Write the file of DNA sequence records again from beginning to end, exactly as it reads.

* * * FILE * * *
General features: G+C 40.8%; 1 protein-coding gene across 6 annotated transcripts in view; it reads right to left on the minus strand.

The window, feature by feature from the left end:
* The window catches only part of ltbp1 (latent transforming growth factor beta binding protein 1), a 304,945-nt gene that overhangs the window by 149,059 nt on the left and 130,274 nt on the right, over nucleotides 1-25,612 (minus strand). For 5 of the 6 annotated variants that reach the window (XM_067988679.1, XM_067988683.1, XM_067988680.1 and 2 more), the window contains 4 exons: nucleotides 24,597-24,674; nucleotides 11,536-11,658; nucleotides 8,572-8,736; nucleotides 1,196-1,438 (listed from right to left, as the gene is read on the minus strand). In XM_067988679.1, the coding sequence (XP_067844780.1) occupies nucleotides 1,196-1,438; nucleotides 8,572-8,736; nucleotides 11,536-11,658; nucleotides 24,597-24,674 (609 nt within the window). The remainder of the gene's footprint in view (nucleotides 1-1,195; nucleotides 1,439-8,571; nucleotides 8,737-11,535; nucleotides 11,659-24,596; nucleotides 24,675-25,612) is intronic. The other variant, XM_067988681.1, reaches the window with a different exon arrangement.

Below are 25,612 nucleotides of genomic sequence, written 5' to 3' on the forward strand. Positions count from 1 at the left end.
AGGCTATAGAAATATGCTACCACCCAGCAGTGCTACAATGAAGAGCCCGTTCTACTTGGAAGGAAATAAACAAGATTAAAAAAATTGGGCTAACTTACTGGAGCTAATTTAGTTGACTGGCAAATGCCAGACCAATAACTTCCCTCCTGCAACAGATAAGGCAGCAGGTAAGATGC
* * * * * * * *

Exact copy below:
General features: G+C 40.8%; 1 protein-coding gene across 6 annotated transcripts in view; it reads right to left on the minus strand.

The window, feature by feature from the left end:
* The window catches only part of ltbp1 (latent transforming growth factor beta binding protein 1), a 304,945-nt gene that overhangs the window by 149,059 nt on the left and 130,274 nt on the right, over nucleotides 1-25,612 (minus strand). For 5 of the 6 annotated variants that reach the window (XM_067988679.1, XM_067988683.1, XM_067988680.1 and 2 more), the window contains 4 exons: nucleotides 24,597-24,674; nucleotides 11,536-11,658; nucleotides 8,572-8,736; nucleotides 1,196-1,438 (listed from right to left, as the gene is read on the minus strand). In XM_067988679.1, the coding sequence (XP_067844780.1) occupies nucleotides 1,196-1,438; nucleotides 8,572-8,736; nucleotides 11,536-11,658; nucleotides 24,597-24,674 (609 nt within the window). The remainder of the gene's footprint in view (nucleotides 1-1,195; nucleotides 1,439-8,571; nucleotides 8,737-11,535; nucleotides 11,659-24,596; nucleotides 24,675-25,612) is intronic. The other variant, XM_067988681.1, reaches the window with a different exon arrangement.

Below are 25,612 nucleotides of genomic sequence, written 5' to 3' on the forward strand. Positions count from 1 at the left end.
AGGCTATAGAAATATGCTACCACCCAGCAGTGCTACAATGAAGAGCCCGTTCTACTTGGAAGGAAATAAACAAGATTAAAAAAATTGGGCTAACTTACTGGAGCTAATTTAGTTGACTGGCAAATGCCAGACCAATAACTTCCCTCCTGCAACAGATAAGGCAGCAGGTAAGATGC